Liquid water content was highly irregular, and on the first leg at −3°C, frequently reached as much as 0.4 g m−3. This irregularity of LWC at a constant flight level can be seen as reflecting locally thicker cloud below the flight level. Liquid water on the second pass at −3°C, though along the reciprocal, peaked at only 0.25 g m−3.

Alternating regions of moderately high concentrations of ice particles, 50–100 L−1, and isolated regions of drizzle drops in concentrations of tens per liter (e.g., Fig. 7), were encountered. The ice particles were largely needles and sheaths, compatible with the lowest cloud-top temperature.2 In some cases, the ice particles intercepted were not collocated with LWC, but fell out from the liquid top of the layer, where the ice was apparently forming, in a manner resembling altocumulus clouds with virga trails underneath them. The CPI imagery for these two flight legs showed occasional images of partial, frozen drops and ice fragments, though the majority of ice particles were columnar.

4. Results

Table 1 summarizes the results of an inventory of ice particles assembled from the CPI and categorized as shown in Fig. 2. These data are for approximately 3300 ice particles in selected periods determined by 2-DC imagery when ice appeared to be relatively newly formed, judged by their small size, and the continuing presence of liquid water, or where drizzle drops were beginning to freeze. Ice columns, which could be identified to smaller sizes (<50 μm in maximum dimension) than the other categories of ice particles, comprise the majority (about 55%) of the identifiable ice particles. This is compatible with cloud-top temperatures, mainly greater than −10°C, and the production of ice splinters through the H–M mechanism in which the two datasets were collected. Recognizable frozen drops larger than 50-μm diameter, either in isolation or on columnar ice particles, together made up about 12% of all ice particles in these newly formed ice regions.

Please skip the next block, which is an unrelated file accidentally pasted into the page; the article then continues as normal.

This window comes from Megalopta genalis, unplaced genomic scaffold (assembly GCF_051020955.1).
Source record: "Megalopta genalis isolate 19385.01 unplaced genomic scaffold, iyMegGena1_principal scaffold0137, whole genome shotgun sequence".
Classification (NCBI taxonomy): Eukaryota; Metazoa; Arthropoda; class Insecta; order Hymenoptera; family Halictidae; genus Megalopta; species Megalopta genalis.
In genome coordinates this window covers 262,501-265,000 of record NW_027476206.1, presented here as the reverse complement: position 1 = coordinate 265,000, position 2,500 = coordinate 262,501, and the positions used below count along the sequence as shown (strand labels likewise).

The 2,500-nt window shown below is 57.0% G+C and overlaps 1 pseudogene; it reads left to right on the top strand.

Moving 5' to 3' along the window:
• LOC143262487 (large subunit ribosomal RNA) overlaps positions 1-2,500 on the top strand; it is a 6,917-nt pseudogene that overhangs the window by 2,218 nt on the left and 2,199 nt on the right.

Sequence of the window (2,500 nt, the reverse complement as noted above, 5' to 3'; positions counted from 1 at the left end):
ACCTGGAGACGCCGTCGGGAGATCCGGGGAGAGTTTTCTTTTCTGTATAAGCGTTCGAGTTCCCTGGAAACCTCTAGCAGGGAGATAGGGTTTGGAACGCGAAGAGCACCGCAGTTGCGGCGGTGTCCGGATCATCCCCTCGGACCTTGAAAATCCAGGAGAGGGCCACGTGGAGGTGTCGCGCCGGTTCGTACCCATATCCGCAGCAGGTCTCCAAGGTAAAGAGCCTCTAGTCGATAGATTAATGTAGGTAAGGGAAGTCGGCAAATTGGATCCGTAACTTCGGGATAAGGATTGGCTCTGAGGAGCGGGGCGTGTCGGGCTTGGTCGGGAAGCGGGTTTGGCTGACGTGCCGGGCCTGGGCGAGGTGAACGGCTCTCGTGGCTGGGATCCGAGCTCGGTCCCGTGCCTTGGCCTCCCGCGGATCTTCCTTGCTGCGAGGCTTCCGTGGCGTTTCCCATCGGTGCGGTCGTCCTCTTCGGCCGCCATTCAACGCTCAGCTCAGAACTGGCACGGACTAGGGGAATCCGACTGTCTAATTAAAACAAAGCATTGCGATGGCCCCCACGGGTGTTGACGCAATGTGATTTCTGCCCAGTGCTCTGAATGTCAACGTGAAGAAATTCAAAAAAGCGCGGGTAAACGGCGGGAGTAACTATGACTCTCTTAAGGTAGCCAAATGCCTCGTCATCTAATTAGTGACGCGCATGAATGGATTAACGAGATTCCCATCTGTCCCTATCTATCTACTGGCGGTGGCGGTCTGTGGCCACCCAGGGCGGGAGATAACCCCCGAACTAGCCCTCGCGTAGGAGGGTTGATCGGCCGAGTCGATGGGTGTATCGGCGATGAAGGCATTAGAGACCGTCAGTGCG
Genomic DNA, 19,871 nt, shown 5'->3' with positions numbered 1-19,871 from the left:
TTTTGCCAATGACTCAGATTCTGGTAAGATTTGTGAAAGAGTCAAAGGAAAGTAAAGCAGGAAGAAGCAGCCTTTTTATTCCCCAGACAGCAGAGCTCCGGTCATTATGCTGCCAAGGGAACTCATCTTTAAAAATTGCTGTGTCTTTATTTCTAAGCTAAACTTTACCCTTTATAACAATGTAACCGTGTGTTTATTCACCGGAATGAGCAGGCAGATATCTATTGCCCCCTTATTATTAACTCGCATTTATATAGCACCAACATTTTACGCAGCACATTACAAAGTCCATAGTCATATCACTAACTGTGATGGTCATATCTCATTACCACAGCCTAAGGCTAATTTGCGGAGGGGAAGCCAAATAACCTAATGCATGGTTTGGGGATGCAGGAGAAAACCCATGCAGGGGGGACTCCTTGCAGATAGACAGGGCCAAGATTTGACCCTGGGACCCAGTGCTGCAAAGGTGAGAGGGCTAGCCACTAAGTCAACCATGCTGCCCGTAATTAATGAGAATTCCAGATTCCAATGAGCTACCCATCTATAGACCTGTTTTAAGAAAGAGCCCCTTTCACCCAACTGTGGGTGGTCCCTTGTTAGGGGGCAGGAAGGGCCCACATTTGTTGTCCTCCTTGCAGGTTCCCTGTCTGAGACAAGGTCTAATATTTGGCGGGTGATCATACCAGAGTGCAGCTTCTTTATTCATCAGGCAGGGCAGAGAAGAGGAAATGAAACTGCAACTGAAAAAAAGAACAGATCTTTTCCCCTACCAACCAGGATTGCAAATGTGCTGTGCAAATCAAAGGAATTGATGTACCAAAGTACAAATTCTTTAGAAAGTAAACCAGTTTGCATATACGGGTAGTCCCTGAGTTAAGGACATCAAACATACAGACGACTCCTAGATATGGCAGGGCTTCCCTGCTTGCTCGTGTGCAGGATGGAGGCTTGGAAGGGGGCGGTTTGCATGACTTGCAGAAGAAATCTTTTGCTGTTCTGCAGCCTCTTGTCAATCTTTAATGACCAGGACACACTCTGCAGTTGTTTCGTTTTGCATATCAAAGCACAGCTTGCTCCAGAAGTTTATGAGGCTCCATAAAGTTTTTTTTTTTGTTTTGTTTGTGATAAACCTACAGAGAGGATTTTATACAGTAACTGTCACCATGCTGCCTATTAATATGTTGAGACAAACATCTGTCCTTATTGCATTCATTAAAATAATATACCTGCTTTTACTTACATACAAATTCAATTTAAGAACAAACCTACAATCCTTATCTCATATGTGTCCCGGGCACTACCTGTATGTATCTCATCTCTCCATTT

Ice fragments, those particles that could not be assigned a habit, made up the remaining one-third of all ice particles seen in the CPI imagery. In the last column of Table 1 the percentage of the total that appeared to be most directly associated with fragmenting drops is shown, that is, those fragments having rounded portions that may have been from drop freezing events. These percentages are 3%, 6%, and 20%, respectively, of all ice particles in those limited regions of the three flight legs where ice had appeared to have formed very recently or was forming through the freezing of drizzle drops. The highest percentage was associated with the cloud system having the highest top temperature, about −6° to −8°C. Fragments having round portions therefore constituted from less than one to a few per liter in ice-forming regions. However, the contribution of fragmenting embryo drizzle and drizzle drops (50–500 μm in diameter) could have been significantly greater if the smaller unidentifiable fragments lacking rounded portions were also linked to freezing events.